Problem solving, not execution-focused

Unfortunately, we live in a checklist-driven world. There are lists of tactics that need to be implemented, webpages that need to be designed, and so on, and people do their best to fulfill on each of these. But how often do managers encourage their teams—or themselves, for that matter—to challenge the why behind what they are doing?

In an experience-driven culture, assignments for tactic planning and execution aren’t handed out. Instead, problems are framed and defined. For example, team brainstorming and discussions don’t start with deciding which social network the brand should have a presence on, but rather with describing a problem customers may be having, and then designing and developing a valuable solution to that problem. The former is tactic-driven, and the latter is experience-driven. When people are allowed to look beyond the surface from the very beginning, it frees them to think beyond the obvious. It trains them to hear complaints or feedback differently and to identify and connect dots, rather than band-aid-fix their way to a solution.

Creativity and collaboration at the core

A key attribute of a culture focused on experience is an uncompromising encouragement and expectation of creativity and collaboration. Why? Because the very nature of collaboration creates opportunities for challenging individual modes of thinking. The act of discussing ideas and possible solutions or scenarios forces people to engage in their work in a creative manner.

Creativity is fostered because people aren’t just applying their own isolated knowledge and ideas, but rather are actively seeking and applying the experience and insights of others. This allows people to work in a setting that makes the focus on customer experiences an extension of how the employees themselves work and produce, rather than a skill they have to try to learn and apply. To have these attributes at the core of a company’s culture means that creativity becomes the measure of proficiency, thereby surpassing production. One is not at the expense of the other, but success is measured based on the creative thinking applied, not just the number executed.

Fostering a culture based on creativity and collaboration helps bring down the walls that divide people from each other within organizations. Collaboration is not just amongst and within a given team; it needs to filter through and cross teams and departments. Creativity is not relegated to the creative department; it is a requirement for all.

When team members are given the opportunity to live this way within the designed culture of their organizations, the benefits manifest when they engage with customers. They can see beyond the script to find creative ways of being helpul. They identify opportunites to deliver beyond what the customer may be asking for. They work with and for customers, inviting them to be part of the solutions. All of this comes together to deliver the experiences customers are increasingly expecting and demanding. And the amazing part is, this becomes just an extension of who an organization is, rather than a collection of skillsets that are needed to be taught and learned.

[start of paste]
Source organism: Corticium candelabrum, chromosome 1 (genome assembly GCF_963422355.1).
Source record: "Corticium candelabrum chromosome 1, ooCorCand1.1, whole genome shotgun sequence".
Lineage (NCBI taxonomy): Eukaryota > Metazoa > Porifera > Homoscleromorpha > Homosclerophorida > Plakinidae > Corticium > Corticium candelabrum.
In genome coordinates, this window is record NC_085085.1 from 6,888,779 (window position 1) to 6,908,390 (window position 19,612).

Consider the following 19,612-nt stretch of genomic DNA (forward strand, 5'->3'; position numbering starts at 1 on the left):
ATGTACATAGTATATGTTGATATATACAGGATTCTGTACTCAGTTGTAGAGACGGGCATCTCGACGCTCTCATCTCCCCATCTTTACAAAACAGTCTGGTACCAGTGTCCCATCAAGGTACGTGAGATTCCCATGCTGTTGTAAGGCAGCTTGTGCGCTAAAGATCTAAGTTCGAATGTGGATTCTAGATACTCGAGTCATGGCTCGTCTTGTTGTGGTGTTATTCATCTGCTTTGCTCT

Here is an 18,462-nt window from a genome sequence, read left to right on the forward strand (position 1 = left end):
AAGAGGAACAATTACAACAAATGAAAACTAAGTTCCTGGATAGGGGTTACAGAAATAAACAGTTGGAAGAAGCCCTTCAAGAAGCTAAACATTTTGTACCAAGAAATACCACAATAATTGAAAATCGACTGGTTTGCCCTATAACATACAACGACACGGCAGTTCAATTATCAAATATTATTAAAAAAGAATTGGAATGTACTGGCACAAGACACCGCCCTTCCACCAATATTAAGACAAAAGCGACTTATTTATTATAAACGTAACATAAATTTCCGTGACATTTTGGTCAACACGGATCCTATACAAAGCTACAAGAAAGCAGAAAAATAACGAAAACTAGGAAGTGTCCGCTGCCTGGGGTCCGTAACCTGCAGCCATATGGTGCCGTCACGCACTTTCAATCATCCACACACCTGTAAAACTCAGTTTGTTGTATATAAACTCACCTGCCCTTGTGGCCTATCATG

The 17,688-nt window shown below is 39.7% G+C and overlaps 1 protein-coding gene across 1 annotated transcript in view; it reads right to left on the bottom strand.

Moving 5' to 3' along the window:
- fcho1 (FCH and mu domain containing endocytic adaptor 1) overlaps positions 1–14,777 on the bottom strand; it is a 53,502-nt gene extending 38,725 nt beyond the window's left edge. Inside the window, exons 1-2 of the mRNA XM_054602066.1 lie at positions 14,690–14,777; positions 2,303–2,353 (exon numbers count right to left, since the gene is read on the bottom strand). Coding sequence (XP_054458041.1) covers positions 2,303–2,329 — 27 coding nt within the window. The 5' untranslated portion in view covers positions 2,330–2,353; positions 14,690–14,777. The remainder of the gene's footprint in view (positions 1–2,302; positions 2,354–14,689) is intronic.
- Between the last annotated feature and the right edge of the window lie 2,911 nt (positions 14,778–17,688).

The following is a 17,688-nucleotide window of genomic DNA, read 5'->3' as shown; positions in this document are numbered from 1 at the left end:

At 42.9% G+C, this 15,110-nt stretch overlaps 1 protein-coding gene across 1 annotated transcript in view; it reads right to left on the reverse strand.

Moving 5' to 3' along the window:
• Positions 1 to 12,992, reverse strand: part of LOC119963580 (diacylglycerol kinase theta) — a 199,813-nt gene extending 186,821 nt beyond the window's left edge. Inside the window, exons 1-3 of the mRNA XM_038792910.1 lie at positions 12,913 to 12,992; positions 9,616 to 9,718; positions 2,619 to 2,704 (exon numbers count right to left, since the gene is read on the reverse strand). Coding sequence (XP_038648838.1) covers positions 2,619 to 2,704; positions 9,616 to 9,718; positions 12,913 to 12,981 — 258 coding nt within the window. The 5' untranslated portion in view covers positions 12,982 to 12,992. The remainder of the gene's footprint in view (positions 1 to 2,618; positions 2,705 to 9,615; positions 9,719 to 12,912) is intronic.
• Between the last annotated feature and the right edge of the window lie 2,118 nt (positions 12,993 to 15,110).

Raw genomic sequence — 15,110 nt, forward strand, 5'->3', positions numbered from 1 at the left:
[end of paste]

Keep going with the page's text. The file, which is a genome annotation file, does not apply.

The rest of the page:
Every type of organization would benefit from designing their own version of an experience-driven culture. But note that I said “their own;” this is an important distinction. There is no universally right way to design an experience culture. It must fit with a company’s brand, beliefs, and business. It is a challenge all companies need to address, lest they find themselves failing to live up to customer expectations.

If you’re trying to guide your company or team to be experience-driven, try starting with activities like building with marshmallows and spaghetti. See how it feels, and what your team learns. You might be surprised how refreshing it is and surprised by the results. Then build from there. Besides, what could be more of an experience than marshmallows?

post authorCynthia Thomas

Cynthia Thomas, Cynthia Thomas is partner at Translator, a digital experience agency focused on connecting online and offline, customer and brand, and person-to-person through smartly designed experiences. She leads strategy, conceptual incubation and user experience thinking for agency clients, helping them navigate the digital landscape. Cynthia’s passion for the UX discipline and experience thinking as a whole has driven her focus on studying the social, cultural and behavioral influence of the digital space on human interactions and expectations. A digital native, Cynthia started out in her career both as a web designer and a developer writing code. This hands-on experience gradually led to an interest in strategy and user experience design, which she parlayed into a job within the interactive group at Laughlin/Constable, one of Milwaukee's largest ad agencies. It was there she introduced research, strategy and the UX discipline to LC’s process. In 2005 she joined Fullhouse as an Interactive Strategist, refocusing and establishing the UX discipline and parlaying it into a service offering for the agency. During this time, she also introduced experience design (XD) as both a team structure and philosophical approach to solutioning, helped implement a collaborative work environment. She speaks and writes on the subject of user experience and experience design on a regular basis, and is a frequent contributor to the Translator blog Just Sayin’.